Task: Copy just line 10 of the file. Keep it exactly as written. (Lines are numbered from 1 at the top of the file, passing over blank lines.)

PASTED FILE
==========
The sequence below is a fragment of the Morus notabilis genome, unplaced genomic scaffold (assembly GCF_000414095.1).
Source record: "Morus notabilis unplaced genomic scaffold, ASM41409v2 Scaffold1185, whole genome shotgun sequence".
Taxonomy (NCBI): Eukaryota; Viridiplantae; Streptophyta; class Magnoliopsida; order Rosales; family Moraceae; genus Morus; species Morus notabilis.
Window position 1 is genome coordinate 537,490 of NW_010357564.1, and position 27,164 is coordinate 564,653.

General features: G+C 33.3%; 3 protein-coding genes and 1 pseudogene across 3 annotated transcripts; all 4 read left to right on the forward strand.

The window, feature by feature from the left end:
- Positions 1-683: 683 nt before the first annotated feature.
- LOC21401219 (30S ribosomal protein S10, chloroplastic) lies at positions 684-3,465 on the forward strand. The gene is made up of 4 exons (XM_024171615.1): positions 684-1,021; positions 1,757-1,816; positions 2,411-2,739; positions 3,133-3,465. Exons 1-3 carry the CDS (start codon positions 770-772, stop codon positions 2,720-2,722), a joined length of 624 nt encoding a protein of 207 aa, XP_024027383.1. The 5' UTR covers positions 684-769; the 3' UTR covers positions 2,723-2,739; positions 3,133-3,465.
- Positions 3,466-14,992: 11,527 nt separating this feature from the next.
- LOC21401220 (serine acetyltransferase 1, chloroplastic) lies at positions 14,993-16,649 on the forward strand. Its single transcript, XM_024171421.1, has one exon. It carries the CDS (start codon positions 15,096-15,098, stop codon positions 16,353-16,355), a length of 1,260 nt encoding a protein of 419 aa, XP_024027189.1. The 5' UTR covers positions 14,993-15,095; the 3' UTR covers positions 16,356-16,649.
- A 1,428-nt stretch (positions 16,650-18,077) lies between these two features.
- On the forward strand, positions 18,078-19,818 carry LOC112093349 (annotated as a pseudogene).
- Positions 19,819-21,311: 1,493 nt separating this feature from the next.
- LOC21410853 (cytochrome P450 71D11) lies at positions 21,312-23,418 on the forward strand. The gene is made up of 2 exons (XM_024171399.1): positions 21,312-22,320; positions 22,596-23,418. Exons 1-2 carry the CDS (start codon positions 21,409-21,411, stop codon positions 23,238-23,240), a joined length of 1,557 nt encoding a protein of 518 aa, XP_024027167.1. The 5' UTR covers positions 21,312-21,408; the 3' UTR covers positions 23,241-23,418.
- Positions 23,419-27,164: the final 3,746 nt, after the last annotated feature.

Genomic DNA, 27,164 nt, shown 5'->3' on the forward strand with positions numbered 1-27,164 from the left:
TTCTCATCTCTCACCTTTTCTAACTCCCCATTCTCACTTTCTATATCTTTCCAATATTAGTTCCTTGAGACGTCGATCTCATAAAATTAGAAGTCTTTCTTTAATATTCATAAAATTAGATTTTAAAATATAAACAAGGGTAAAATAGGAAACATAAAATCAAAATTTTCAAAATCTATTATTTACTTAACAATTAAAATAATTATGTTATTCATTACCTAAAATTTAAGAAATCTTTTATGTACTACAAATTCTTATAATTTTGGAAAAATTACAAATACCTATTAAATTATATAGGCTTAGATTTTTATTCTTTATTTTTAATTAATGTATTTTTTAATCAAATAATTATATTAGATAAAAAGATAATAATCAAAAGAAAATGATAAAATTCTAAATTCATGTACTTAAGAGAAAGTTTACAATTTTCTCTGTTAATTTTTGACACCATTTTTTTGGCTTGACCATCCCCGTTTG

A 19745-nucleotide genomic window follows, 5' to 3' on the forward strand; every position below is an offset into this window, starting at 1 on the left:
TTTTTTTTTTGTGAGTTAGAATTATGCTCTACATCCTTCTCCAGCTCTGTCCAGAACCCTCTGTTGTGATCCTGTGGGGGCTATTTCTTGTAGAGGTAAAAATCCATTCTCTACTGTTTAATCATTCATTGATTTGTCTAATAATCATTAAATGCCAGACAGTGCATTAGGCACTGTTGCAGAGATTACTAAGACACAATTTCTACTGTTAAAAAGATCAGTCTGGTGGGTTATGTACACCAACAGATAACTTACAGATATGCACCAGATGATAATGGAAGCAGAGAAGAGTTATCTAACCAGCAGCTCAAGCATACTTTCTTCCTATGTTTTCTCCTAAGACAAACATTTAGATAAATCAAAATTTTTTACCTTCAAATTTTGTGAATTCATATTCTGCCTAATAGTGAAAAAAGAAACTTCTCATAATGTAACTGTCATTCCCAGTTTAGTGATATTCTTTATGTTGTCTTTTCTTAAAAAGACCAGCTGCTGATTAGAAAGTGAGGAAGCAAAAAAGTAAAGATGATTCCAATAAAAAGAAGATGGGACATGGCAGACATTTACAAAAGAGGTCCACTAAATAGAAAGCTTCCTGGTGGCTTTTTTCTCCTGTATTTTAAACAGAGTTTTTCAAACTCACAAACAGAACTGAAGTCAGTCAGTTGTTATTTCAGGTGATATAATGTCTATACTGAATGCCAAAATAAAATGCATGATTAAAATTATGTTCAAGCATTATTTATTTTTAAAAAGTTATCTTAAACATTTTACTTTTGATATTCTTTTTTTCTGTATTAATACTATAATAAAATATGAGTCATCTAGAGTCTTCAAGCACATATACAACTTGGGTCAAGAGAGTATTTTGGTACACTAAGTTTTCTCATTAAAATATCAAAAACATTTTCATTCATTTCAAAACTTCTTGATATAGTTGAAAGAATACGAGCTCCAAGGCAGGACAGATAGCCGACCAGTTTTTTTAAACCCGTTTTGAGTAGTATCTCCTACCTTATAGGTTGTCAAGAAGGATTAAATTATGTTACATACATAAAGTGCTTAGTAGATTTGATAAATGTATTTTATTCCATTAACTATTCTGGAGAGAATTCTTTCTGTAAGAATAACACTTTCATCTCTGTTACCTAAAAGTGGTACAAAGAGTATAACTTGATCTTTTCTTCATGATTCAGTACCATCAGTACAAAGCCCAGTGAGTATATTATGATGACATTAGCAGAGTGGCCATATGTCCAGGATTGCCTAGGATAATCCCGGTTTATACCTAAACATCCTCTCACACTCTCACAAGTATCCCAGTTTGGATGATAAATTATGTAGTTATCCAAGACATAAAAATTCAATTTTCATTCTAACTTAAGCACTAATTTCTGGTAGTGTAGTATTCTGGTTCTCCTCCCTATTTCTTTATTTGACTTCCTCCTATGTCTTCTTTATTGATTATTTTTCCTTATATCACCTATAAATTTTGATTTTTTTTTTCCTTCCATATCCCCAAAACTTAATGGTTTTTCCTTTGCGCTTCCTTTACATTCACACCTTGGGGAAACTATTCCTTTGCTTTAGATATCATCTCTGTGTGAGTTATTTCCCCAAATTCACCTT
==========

- LOC21401220 (serine acetyltransferase 1, chloroplastic) lies at positions 14,993-16,649 on the forward strand. Its single transcript, XM_024171421.1, has one exon. It carries the CDS (start codon positions 15,096-15,098, stop codon positions 16,353-16,355), a length of 1,260 nt encoding a protein of 419 aa, XP_024027189.1. The 5' UTR covers positions 14,993-15,095; the 3' UTR covers positions 16,356-16,649.